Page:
That depends on the way you pay the store, and on their routine for picking and packing orders.
If you send your order in electronically from the Web site, or phone with your credit card info, you get the shipping process started right away. The clock ticks from that moment.
But if you send the order by fax or email, a human has to read it, call up the credit card company, and get the OK before anything else happens; a day or so may go by before the clerk gets around to verifying the card.
Slowest of all is sending your order in by mail, because that adds another two to five days to the delay.
Once the store’s computer system receives the fully confirmed order, the staff has to read the order, pick the products off the shelf, pack them, and pile them up for a delivery service to collect. In some stores, if you get an order into their system by a certain time (from early morning until right after lunch, their time), your order is shipped that day or the next morning. For instance, most orders for flowers go out the same day if ordered before lunchtime.
Most stores take 24 to 48 hours before they actually hand the package over to the delivery service. Stores run by individuals or families may take three days to ship.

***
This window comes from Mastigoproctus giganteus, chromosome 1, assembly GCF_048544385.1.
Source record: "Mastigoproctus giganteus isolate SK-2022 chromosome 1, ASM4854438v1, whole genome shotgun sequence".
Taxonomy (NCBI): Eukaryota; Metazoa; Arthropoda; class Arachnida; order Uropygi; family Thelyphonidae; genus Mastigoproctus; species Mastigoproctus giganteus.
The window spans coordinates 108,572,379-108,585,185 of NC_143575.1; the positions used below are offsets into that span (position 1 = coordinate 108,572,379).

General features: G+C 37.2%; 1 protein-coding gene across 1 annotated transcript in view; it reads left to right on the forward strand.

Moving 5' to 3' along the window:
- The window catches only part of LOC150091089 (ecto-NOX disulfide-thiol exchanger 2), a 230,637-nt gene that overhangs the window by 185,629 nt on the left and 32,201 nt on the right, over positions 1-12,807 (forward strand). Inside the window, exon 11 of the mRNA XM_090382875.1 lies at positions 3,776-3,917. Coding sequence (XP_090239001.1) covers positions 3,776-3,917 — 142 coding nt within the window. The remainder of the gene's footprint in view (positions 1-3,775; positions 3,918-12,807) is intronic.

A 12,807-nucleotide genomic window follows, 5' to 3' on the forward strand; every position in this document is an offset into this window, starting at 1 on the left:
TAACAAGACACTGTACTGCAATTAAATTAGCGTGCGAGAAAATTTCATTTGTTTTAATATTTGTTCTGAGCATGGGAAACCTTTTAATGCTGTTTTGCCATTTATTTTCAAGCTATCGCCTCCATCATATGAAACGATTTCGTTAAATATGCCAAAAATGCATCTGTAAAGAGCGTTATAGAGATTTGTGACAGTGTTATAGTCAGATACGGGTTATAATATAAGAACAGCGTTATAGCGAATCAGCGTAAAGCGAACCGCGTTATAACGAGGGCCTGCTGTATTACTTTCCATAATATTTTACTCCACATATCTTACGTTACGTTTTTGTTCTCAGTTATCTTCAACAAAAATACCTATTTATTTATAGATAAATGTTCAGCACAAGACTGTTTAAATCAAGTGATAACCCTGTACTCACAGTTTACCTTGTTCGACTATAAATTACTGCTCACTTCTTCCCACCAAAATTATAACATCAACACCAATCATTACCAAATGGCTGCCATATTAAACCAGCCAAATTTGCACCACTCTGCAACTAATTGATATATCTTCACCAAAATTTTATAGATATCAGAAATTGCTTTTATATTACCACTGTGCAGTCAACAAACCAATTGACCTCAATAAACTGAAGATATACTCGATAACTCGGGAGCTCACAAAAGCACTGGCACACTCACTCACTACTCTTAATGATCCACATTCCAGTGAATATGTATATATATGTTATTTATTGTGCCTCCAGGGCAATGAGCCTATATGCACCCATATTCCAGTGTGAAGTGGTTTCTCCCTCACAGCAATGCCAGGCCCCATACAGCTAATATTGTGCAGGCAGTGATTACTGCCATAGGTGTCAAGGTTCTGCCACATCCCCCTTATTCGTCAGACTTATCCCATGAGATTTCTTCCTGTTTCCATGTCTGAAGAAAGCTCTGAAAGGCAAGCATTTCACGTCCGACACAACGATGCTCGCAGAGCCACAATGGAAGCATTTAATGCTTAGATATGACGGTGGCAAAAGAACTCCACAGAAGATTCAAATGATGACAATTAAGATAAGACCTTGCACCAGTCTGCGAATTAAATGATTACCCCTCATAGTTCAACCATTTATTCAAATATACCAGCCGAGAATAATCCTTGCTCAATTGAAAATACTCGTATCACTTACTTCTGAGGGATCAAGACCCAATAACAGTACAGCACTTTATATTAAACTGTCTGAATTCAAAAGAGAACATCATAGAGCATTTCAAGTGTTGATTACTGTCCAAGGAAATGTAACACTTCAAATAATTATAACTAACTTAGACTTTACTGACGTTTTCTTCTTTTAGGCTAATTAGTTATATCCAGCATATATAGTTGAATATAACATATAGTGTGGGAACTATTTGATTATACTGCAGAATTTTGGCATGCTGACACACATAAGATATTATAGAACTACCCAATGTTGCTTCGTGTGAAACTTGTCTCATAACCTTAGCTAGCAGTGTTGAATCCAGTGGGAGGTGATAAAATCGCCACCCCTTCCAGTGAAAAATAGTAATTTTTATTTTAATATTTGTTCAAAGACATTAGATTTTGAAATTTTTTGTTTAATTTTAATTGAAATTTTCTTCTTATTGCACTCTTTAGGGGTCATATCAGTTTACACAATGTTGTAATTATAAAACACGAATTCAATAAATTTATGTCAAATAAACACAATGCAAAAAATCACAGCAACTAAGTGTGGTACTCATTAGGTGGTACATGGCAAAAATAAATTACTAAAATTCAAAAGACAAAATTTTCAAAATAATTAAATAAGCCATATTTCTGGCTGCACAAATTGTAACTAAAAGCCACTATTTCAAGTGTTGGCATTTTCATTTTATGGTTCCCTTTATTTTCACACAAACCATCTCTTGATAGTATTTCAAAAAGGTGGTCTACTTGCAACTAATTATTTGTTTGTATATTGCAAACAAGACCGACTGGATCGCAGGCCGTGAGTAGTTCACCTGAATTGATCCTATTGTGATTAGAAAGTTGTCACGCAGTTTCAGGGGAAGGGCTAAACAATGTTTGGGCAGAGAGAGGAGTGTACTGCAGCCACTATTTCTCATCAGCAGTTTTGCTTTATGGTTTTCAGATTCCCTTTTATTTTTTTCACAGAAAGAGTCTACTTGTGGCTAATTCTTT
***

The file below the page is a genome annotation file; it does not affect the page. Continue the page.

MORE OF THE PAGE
And all of these figures assume that the product is in stock.
If it’s not available, you may have to wait a few weeks (you should receive an email warning you of the delay and offering to let you cancel the order).
And if you have asked for special engraving, or customization, you may have to wait a month and a half or more before the personalized product is ready to be shipped.
If delivery times are critical, you should check the store’s policy on shipping. The best stores have a button called Shipping, taking you to this kind of information. Others put the info under Customer Service, FAQ, or Help. In some cases, you have to start ordering in order to find out when they ship.
Pretty good, in our experience, as long as the items are in stock.
With items that come from some other company, though, the store has less control, and you may have to wait as long as a month for "back-ordered" items.
The Federal Trade Commission has a Mail Order Rule that applies here:
1) The company has to ship whenever they say they will.
2) If they encounter a delay, they must tell you about it, and get your agreement to that delay. You have the right to cancel the order at that time.